Treasury prices rose Wednesday as a spike in Italy's borrowing costs and political disarray in Greece brought new fears that Europe's debt morass could get worse.
The yield on the benchmark 10-year Treasury note fell to 1.96 percent as of 4 p.m. Wednesday, down from 2.08 percent late Tuesday. Its price rose $1.03 per $100 invested.
The government also auctioned $24 billion in 10-year notes at a yield of 2.03 percent. The yield at the last auction for the same notes was 2.27 percent on Oct. 12.
Investors bid up safe-harbor assets like Treasurys as investors abandoned Italian government bonds, sending Italy's borrowing costs above 7 percent. Italian Premier Silvio Berlusconi, widely seen as an impediment to reform, has promised to leave but it's not yet clear who would replace him.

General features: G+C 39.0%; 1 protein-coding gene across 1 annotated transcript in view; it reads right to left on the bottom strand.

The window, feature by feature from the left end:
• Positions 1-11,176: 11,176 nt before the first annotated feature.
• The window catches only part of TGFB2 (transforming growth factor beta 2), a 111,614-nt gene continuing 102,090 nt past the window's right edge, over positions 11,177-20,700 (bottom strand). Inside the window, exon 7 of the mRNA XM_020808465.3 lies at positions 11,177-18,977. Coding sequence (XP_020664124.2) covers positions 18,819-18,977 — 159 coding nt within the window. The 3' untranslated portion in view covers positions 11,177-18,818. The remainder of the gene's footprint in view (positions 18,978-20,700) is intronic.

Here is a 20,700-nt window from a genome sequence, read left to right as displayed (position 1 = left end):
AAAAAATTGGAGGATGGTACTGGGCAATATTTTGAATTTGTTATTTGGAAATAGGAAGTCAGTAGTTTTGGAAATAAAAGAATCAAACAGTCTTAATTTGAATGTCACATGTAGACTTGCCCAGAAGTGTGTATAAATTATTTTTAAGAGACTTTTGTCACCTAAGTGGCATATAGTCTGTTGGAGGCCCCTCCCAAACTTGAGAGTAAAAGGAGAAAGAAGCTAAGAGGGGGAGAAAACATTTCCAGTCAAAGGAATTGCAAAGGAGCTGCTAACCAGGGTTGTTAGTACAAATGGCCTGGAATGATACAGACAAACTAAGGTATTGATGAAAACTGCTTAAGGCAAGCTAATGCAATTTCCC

In Greece, talks on naming a new prime minister collapsed. That worsened fears that the country may not get its next installment of emergency loans needed to avoid default.
In other trading, the yield on the 30-year Treasury bond fell sharply, to 3.02 percent from 3.14 percent. Its price soared $2.44 per $100 invested.
The yield on the two-year note fell to 0.23 percent from 0.25 percent.
The three-month T-bill paid a yield of 0.01 percent, down from 0.02 percent. Its discount wasn't available.